Peggy King Jorde, an expert on African burial grounds, has dedicated her life to ensuring we keep the memories of the disenfranchised alive.

“I draw inspiration and strength and guidance for doing what I think is our ancestors’ unfinished business,” Ms. King Jorde said of her work.

The Martha’s Vineyard chapter of the Association for the Study of African American Life and History hosted Ms. King Jorde for a virtual talk Tuesday afternoon, where she discussed both her Island roots and her extensive career preserving African burial grounds around the world.

Ms. King Jorde’s Vineyard connections extend back to the end of the 19th century in Oak Bluffs. Her relative, William Henry Kiner, served as a custodian for the Bradley Memorial Church, one of the most influential churches for the Island’s African American community in the first half of the 20th century.

“I was saddened to see that the church has been torn down, and it’s actions like that I try to stop,” she said.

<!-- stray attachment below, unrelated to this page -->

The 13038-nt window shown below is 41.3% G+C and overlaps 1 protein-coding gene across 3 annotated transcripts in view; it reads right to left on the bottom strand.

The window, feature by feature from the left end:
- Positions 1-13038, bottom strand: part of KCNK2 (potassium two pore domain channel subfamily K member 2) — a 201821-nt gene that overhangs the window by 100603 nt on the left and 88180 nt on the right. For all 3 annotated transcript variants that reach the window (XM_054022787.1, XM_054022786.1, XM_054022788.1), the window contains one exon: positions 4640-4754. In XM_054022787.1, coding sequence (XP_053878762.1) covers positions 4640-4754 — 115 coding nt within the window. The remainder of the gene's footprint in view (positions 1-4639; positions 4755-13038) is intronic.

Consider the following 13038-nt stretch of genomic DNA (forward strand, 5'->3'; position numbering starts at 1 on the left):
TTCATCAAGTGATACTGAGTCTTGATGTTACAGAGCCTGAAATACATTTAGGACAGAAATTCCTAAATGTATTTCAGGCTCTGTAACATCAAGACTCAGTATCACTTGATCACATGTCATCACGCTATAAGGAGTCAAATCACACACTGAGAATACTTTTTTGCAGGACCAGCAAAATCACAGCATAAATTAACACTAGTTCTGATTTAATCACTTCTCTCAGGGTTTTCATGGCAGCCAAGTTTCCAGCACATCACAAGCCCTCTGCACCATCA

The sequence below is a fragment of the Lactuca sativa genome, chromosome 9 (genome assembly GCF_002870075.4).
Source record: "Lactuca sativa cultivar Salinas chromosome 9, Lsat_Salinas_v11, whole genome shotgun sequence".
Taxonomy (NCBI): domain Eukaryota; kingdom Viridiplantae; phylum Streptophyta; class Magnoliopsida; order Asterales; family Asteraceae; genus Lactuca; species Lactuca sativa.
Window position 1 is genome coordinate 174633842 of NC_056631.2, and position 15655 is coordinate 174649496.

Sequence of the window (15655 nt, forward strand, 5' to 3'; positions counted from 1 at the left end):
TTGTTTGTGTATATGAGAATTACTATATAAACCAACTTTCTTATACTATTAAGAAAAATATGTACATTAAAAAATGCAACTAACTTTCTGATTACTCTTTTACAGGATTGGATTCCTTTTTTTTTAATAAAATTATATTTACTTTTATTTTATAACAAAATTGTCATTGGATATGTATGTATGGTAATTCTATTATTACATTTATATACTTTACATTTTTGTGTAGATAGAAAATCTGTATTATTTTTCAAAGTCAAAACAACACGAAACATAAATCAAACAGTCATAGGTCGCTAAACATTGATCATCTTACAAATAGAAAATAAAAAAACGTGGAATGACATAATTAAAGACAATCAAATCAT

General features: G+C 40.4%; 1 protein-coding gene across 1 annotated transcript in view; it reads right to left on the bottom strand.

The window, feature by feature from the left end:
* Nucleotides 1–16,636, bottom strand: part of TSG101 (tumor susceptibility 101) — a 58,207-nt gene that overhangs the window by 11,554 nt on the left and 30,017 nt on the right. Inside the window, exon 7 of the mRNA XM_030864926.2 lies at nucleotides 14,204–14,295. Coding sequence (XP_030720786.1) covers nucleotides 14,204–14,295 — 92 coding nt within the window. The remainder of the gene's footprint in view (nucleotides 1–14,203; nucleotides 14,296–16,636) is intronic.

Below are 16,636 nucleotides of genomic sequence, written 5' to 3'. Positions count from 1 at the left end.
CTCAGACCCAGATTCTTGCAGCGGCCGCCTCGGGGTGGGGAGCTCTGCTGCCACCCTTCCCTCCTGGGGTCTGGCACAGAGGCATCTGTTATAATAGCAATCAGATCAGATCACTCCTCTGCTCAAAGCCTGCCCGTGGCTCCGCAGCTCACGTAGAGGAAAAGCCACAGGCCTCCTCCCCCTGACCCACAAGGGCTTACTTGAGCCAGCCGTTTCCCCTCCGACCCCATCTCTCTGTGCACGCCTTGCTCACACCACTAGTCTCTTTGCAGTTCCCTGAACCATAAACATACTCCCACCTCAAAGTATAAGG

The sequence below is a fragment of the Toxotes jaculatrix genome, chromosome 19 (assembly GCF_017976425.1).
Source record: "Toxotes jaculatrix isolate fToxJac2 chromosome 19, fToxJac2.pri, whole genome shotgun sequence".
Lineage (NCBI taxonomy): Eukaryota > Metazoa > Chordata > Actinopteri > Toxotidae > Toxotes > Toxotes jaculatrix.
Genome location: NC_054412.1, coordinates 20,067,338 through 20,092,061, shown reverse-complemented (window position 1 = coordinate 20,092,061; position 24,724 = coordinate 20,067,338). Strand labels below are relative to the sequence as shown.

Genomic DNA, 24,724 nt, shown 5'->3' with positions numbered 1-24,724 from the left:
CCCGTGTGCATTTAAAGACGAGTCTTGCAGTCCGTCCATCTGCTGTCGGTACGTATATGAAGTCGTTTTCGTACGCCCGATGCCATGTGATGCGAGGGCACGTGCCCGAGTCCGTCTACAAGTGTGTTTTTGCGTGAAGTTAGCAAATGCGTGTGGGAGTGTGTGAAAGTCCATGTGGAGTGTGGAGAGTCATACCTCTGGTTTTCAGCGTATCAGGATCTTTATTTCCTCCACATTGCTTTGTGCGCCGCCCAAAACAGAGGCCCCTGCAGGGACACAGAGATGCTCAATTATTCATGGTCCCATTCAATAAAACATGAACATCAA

Ms. King Jorde’s research on African burial grounds began in the 1990s during New York City Mayor David Dinkins’s administration and continues to this day.

“The future generations of descendants will need us to make this history whole,” she said.

Recently, she has been working on the effort to preserve a burial ground of over 8,000 enslaved Africans on the remote British overseas territory of St. Helena in the south Atlantic.

“It is a call for the reburial of 325 remains of those same ancestors who are now stored — and have been stored — in a prison facility, in boxes for more than a decade, and a call for the protection of the site’s historical integrity,” she said of her campaign.

Her work on St. Helena is chronicled in the documentary A Story of Bones, which will be released in 2022.